– user213887
    Dec 7, 2018 at 15:59
  • $\begingroup$ If they had no thickness, that would be much harder to explain. How could the universe work in such a way that a photon will get absorbed if and only if it's a precise frequency? I think the lines are thin because the fine structure constant is small. $\endgroup$
    – Timothy
    Nov 30, 2019 at 3:05

3 Answers 3


According to Bohr model, the absorption and emission lines should be infinitely narrow, because there is only one discrete value for the energy.

There are few mechanism on broadening the line width - natural line width, Lorentz pressure broadening, Doppler broadening, Stark and Zeeman broadening etc.

Only the first one isn't described in Bohr theory - it's clearly a quantum effect, this is a direct consequence of the time-energy uncertainty principle:

$$\Delta E\Delta t \ge \frac{\hbar}{2}$$

where the $\Delta E$ is the energy difference, and $\Delta t$ is the decay time of this state.

Most excited states have lifetimes of $10^{-8}-10^{-10}\mathrm{s}$, so the uncertainty in the energy sligthly broadens the spectral line for an order about $10^{-4}Å$.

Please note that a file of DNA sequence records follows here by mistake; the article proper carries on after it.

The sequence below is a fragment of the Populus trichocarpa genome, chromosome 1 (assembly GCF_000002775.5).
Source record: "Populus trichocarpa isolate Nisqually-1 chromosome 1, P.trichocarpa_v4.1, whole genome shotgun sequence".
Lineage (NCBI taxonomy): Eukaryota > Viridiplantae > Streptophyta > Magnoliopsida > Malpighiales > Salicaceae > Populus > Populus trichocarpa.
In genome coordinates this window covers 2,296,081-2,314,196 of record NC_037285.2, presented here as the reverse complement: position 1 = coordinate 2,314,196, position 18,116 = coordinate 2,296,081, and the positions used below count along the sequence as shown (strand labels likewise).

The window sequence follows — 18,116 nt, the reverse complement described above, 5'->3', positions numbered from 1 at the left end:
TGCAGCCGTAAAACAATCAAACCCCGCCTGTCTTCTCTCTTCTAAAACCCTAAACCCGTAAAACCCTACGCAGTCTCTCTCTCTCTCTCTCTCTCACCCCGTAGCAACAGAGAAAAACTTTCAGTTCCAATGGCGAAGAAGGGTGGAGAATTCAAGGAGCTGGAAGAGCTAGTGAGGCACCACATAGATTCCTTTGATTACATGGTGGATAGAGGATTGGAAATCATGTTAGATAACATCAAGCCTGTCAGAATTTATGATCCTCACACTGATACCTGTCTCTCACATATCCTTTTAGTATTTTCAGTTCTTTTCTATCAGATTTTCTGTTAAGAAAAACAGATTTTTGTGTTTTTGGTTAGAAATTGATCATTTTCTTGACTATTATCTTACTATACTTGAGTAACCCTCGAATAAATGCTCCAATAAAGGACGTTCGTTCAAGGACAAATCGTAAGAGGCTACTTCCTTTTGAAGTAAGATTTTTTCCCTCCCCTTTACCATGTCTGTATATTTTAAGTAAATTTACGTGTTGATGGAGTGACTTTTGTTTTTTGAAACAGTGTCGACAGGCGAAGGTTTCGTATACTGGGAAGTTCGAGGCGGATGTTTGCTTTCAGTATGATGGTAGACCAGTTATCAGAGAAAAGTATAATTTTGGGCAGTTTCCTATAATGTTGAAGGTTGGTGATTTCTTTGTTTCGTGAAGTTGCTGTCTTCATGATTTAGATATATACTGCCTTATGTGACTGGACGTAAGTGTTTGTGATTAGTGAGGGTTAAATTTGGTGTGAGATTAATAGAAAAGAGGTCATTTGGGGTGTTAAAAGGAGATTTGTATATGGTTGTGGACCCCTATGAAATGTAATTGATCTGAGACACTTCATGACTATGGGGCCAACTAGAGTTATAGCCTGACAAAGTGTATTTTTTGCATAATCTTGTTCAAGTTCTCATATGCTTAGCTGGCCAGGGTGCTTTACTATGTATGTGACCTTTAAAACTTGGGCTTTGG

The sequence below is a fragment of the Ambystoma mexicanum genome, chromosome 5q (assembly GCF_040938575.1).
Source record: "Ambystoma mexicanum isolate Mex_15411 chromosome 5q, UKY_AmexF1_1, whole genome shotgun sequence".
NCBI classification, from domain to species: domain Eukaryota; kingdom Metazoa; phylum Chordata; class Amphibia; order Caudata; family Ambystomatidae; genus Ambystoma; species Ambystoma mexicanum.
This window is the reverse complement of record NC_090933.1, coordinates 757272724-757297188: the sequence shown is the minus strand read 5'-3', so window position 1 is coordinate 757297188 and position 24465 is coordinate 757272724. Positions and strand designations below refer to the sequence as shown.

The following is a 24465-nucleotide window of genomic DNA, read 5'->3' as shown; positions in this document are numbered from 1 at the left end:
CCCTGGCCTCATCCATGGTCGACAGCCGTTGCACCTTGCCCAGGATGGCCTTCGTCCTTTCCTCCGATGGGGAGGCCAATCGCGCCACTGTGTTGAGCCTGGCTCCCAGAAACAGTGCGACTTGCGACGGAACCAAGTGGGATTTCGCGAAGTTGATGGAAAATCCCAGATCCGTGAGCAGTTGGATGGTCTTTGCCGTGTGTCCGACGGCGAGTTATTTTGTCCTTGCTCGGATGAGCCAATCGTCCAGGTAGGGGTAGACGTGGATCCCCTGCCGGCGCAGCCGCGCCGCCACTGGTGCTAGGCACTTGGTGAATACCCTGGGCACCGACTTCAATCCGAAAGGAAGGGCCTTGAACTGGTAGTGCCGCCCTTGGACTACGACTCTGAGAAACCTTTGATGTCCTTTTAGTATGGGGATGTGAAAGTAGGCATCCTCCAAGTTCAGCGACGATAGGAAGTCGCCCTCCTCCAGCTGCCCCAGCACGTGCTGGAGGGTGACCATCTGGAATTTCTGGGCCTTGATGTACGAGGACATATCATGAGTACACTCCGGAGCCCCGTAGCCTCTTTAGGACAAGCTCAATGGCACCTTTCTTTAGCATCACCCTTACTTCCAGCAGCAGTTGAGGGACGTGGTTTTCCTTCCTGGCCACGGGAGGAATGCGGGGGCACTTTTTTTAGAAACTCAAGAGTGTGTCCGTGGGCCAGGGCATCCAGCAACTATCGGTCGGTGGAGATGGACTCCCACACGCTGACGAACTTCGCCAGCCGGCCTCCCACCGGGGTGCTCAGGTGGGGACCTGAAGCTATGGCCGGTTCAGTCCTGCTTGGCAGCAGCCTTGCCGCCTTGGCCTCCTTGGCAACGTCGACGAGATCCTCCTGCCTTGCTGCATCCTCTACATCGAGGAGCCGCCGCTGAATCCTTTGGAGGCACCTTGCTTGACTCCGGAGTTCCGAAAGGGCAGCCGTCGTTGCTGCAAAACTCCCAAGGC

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    $\begingroup$ It's important to emphasize that the natural linewidth is rarely observed directly unless one makes specific efforts to reduce all other types of broadening. In particular, at room temperatures the Doppler broadening - the Doppler shifting of the line according to the thermal distribution of velocities in the gas - will generally swamp most other types of line broadening. $\endgroup$ Jun 26, 2015 at 11:10
  • $\begingroup$ Surely this answer is quite wrong...you can't calculate the linewidth of an atomic transition simply by applying the Heisenberg relationship to the size of the transition??? $\endgroup$ Nov 15, 2018 at 20:07

The answer is yes, the atom does absorb radiation that does not exactly match the transistion frequency. This is due to the Doppler effect that everyone knows from an ambulance with siren driving by. The frequency you hear is higher if the ambulance moves towards you and lower if it drives away from you.